Memento Mori

If there a place that proclaims Memento Mori more loudly and clearly than the Princeton Cemetery, it is unknown to this writer. In the Presidents Plot alone, there are three ministers who died soon after preaching a New Year's sermon on the Scriptural text Jer. 28:16: "This year thou shalt die": Aaron Burr, Sr. (1716-1757); Jonathan Edwards (1703-1758); and Samuel Davies (1723-1761) (the same is true of Jonathan Edwards, Jr. (1745-1801), who is buried elsewhere).

The day of my visit happened to coincide with the anniversary of Charles Hodge's passing into glory. The morning began with a passing rain shower, but the clouds parted and the sun shined. There was time to meditate at the graves of Archibald Alexander, and many others. The weather was very different when Moses Hoge visited the cemetery in 1820. 

"He also visited Princeton College, which, in 1810, had conferred on him, in company with his friend, Mr. [Archibald] Alexander, the degree of S.T.D.; and passed a few days with Dr. Alexander. A cold easterly rain was falling the whole time of his visit. He examined thoroughly the condition of the two institutions, the College and the Seminary, with reference to the two in Prince Edward. He rejoiced in the extended influence of his friend Alexander, and [Samuel] Miller the co-laborer. He could not refrain from a visit to the grave-yard to meditate by the tombs of [Aaron] Burr, [Sr. and Jr.]; [Jonathan] Edwards, [Samuel] Davies, [John] Witherspoon, and [Samuel Stanhope] Smith. As he tarried in that hallowed spot, the bleak wind pierced his diseased frame, and hastened his descent into the valley of death. His heart was elevated as he went from grave to grave, and read the epitaphs of these Presidents of College and teachers of Theology; and his body under the cold rain was chilled in preparation for his own resting in the silent tomb. The conversations of Hoge and Alexander those few days, had there been a hand to record them, laying open the hearts, as by a daguerrotype, of men of such exalted pure principle, so unselfish and so unlike the mass of men - what simplicity of thought, benevolence in feeling, and elevation of piety! -- but there was no man to pen what all men would have been glad to read. Mr. Hoge took his seat in the Assembly - but his fever returned upon him, of a typhus case, and by means of the cold caught in Princeton, became too deeply seated for medicine to remove. He bowed his head meekly to the will of the Head of the Church, and fell asleep in Jesus, on the [5th] of July" (William Henry Foote, Sketches of Virginia, Second Series, p. 373).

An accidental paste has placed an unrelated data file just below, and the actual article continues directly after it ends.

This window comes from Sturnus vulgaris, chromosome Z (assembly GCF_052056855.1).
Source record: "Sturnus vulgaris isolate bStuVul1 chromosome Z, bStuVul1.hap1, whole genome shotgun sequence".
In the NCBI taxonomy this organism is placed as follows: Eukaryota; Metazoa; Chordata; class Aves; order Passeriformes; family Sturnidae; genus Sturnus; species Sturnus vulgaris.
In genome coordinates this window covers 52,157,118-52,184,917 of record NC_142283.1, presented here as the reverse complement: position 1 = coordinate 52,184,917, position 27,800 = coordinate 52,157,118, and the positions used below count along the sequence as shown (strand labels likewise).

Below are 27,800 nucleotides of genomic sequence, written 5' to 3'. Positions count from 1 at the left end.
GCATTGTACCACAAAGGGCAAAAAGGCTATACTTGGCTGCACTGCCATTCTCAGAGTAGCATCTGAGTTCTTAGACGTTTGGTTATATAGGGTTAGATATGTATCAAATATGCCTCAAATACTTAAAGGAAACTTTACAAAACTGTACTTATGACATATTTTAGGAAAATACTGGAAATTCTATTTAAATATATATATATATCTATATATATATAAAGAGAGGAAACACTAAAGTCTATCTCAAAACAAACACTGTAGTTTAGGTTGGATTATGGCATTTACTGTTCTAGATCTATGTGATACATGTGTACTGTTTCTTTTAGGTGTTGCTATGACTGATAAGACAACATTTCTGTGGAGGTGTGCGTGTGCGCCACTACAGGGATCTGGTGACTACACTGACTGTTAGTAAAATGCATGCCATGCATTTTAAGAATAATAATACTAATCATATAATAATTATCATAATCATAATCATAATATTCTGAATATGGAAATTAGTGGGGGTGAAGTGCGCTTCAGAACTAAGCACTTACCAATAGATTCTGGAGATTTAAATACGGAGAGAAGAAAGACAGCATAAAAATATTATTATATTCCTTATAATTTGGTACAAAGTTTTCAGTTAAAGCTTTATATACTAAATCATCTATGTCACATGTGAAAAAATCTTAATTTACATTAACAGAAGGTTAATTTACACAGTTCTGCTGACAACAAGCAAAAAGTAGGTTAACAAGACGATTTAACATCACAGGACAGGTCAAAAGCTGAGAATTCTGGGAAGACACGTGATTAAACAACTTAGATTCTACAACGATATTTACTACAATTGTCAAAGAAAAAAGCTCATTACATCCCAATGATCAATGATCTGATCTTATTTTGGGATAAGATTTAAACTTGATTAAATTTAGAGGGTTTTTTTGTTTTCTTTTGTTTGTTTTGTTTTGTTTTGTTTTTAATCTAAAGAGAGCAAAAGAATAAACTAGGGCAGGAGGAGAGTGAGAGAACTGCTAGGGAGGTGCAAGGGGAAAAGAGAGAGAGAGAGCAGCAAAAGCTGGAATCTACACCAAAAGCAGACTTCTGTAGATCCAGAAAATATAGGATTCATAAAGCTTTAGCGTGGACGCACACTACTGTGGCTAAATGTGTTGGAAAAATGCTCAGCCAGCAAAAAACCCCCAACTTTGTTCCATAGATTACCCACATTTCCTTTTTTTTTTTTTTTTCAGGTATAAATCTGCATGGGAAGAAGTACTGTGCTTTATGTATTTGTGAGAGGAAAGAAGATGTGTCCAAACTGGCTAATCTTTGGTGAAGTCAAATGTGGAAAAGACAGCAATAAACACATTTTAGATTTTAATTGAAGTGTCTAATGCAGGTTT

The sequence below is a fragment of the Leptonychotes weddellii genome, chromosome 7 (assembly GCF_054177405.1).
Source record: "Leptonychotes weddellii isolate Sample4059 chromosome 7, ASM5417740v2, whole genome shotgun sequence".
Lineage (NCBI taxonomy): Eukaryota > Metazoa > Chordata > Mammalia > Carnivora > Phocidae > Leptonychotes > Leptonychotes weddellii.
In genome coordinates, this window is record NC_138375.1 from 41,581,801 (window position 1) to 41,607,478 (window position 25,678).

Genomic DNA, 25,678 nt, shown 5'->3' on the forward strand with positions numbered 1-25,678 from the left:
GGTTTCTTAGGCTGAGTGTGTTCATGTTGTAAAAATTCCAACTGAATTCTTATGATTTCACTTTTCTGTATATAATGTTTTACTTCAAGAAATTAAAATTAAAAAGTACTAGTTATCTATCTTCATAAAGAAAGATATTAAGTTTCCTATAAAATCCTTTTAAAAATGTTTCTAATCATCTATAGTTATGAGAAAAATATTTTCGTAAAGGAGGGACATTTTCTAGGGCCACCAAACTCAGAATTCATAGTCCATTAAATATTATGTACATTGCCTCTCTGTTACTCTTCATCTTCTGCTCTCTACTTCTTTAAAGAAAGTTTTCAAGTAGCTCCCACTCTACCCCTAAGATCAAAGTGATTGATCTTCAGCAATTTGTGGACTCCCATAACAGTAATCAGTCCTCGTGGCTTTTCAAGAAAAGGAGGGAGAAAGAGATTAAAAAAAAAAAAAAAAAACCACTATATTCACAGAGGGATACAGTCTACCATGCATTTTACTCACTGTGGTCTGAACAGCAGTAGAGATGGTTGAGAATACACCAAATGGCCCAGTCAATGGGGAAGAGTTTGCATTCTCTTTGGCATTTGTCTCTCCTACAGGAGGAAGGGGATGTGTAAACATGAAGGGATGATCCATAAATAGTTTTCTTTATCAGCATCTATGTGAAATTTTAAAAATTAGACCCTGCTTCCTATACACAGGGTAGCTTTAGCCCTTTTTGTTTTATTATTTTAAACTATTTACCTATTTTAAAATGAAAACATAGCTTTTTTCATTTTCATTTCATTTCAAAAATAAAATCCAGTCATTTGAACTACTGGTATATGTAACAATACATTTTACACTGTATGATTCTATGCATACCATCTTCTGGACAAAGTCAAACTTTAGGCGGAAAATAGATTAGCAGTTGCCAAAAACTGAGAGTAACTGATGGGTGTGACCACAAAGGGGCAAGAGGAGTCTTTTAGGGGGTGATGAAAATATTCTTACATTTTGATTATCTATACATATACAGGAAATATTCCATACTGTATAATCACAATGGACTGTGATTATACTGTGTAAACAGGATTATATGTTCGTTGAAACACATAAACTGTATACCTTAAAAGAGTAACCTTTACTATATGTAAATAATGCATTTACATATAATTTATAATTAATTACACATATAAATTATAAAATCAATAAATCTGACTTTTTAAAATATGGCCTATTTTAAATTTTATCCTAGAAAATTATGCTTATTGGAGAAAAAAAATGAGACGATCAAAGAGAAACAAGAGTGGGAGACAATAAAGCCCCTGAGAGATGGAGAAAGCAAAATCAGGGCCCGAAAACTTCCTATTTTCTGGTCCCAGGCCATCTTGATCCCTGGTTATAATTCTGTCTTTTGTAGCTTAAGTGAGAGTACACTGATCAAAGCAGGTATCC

The French Huguenot Charles Drelincourt once wrote (The Christian's Defence Against the Fears of Death, p. 59): 

"And let the most learned Philosophers learn, That the soundest Philosophy is the Meditation of Death.

In short, Whatever be our Employment, Condition, or Age, let us lift up our Minds and Hands unto GOD, to speak to him in the Language of the Prophet DavidLord, let me know my end, and the number of my days, that I may know how long I am to live. Or of MosesSo teach us to number our days, that we may apply our hearts unto Wisdom." 

Today is always a good day to consider one's standing before God (Rom. 13:11). Memento mori

William Henry Foote's Sketches of North Carolina and Virginia

You don't have to live in North Carolina or Virginia to be curious about the founding and progress of the Presbyterian churches in these states. To read accounts of God's work from the perspective of a pre-Civil War minister of the gospel, check out the writings of William Henry Foote (1794-1869). He was a native of Connecticut who pastored in North Carolina and Virginia. In the 1840s and 1850s he wrote historical sketches of the most significant events and personalities from those two states, and toward the end of his life he wrote a volume on the French Huguenots. Without his books, there is much we would not remember about early Presbyterian history.

[This post was originally published on July 5, 2017.]

William Henry Foote's Sketches of North Carolina and Virginia

You don't have to live in North Carolina or Virginia to be curious about the founding and progress of the Presbyterian churches in these states. To read accounts of God's work from the perspective of a pre-Civil War minister of the gospel, check out the writings of William Henry Foote (1794-1869). He was a native of Connecticut who pastored in North Carolina and Virginia. In the 1840s and 1850s he wrote historical sketches of the most significant events and personalities from those two states, and toward the end of his life he wrote a volume on the French Huguenots. Without his books, there is much we would not remember about early Presbyterian history.